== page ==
I just watched one of Gary Bernhardt’s excellent screencasts, Tar, Fork and the Tar Pipe. It’s a succinct and powerful overview of key Unix concepts and I highly recommend watching it. If you’re new to Unix, it can be an eye-opening, refreshing look at computing. If you’re seasoned, Bernhardt’s fine execution is still a delight to watch.
While on that topic, I thought I could share some toy code that I’ve had lying around since last year. I will take the time to explain the process, hoping that in the end the result will, it too, seem refreshingly simple.
Continue reading “Jobs and pipes”
Or: The List Monad
Last year, I introduced monads under a more “intuitive” light—focus was placed on the semantics of monads rather than formal definitions, turning to the Maybe monad as a first contact. The following assumes the reading of said article.
Continue reading “Superposition & Indetermination”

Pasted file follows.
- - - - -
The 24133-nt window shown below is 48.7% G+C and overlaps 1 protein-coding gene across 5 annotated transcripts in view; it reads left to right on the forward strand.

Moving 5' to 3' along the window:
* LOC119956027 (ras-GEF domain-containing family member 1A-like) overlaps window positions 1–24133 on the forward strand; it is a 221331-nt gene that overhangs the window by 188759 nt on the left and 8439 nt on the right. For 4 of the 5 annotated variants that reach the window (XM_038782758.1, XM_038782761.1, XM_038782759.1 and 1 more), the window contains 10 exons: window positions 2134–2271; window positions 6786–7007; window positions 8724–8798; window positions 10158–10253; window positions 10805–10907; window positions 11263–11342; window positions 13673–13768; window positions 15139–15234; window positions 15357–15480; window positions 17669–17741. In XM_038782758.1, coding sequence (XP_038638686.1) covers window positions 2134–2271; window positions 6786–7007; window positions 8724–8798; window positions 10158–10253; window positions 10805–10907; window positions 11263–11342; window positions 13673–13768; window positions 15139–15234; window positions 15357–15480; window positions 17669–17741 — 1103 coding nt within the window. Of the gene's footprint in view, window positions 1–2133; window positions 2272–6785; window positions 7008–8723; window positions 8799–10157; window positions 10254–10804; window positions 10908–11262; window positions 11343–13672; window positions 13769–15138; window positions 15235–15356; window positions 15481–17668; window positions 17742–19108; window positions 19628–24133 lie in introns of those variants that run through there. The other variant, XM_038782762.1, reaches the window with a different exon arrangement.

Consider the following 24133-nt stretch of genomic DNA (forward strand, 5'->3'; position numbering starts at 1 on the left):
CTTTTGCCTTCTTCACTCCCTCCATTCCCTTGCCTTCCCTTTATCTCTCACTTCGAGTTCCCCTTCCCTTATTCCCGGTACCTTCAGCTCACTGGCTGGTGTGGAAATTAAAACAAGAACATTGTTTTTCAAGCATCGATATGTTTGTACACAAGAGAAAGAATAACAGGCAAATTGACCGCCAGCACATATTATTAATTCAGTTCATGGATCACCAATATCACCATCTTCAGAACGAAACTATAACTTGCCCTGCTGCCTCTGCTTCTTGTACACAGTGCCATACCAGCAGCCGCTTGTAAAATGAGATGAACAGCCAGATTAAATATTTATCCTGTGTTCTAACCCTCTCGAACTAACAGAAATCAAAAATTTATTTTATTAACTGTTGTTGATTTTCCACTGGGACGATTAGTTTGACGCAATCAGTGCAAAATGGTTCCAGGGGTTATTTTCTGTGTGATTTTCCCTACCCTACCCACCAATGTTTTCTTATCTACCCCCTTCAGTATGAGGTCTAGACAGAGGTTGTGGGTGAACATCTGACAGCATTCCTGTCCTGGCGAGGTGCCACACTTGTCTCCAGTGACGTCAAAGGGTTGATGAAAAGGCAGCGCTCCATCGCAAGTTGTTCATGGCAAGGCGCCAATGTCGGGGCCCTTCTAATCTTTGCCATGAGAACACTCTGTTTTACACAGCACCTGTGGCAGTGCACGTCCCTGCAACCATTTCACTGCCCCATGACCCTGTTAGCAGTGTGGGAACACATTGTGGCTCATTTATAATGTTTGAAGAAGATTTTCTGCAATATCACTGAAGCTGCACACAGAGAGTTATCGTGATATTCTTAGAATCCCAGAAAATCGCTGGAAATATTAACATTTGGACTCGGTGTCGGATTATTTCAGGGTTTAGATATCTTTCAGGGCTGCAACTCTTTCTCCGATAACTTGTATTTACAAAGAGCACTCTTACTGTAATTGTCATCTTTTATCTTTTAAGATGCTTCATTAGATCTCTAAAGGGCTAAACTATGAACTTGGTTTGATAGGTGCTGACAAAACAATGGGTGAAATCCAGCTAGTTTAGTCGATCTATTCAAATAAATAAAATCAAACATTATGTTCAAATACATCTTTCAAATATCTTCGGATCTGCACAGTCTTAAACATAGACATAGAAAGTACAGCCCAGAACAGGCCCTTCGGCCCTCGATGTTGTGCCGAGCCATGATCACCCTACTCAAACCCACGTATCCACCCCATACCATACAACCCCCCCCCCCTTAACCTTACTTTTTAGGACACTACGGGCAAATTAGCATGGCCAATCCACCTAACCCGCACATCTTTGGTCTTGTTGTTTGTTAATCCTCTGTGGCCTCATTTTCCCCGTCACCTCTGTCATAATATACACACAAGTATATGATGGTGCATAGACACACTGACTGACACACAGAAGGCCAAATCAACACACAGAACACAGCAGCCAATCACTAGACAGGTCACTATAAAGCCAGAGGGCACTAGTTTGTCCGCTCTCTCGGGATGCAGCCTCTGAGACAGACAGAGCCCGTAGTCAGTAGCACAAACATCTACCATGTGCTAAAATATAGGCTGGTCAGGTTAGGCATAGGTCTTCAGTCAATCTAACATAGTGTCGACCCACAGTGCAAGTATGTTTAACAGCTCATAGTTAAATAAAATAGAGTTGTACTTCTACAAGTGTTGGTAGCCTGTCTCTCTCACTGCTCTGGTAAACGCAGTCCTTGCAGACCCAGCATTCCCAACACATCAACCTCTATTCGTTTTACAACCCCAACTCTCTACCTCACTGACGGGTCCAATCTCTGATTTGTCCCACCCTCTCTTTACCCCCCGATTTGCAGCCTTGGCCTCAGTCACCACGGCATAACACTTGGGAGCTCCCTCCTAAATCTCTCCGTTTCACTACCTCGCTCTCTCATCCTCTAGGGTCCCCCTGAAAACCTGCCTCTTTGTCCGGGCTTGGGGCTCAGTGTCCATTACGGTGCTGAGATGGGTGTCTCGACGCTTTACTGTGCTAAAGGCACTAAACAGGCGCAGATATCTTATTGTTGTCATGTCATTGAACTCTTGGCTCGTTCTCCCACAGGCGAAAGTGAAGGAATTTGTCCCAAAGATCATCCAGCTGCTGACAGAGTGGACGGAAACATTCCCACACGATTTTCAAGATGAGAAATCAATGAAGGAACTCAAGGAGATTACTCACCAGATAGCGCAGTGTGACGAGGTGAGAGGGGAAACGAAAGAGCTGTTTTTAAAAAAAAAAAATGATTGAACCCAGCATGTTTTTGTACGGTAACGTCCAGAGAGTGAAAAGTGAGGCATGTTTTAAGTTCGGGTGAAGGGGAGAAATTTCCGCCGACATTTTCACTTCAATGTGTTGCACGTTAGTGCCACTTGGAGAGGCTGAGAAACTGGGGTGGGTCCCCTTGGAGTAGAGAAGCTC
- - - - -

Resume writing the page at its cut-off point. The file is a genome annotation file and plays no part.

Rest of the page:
Following some in-person chats on a number of concepts of functional programming, my team pushed me to try to share and present some of these to a wider audience. Admittedly, finding online resources on FP that are both palatable and reasonably sized is not always easy. This article was written in December 2015 and was my best attempt—in my own perspective and with my own analogies—to talk about what lies beyond the obscure term monad by starting with functors.
Continue reading “Functors & Monads: An Introduction”
I was asked why one should prefer
Here’s an analogy: why do we, as a talking species, use different layers of vocabulary? Why do we have abstract terms in our language, as opposed to only concrete terms drawn from tangible things from our physical world? I mean, the Romans did fine without abstract language, right? Or were they limited by Latin? Wasn’t the incredible boom of philosophical thought during the Enlightenment facilitated by the abstraction powers of the German language?
Continue reading “Of vocabulary and contracts”
“You might think, well that’s just common sense. But last I checked, computers don’t have common sense. Indeed, they must have a formal way to automate these kind of code optimizations. Maths has a way of formalizing the intuitive, which is helpful amidst the rigid terrain of computer logic.”
— Mostly Adequate Guide to Functional Programming on Wadler’s free theorems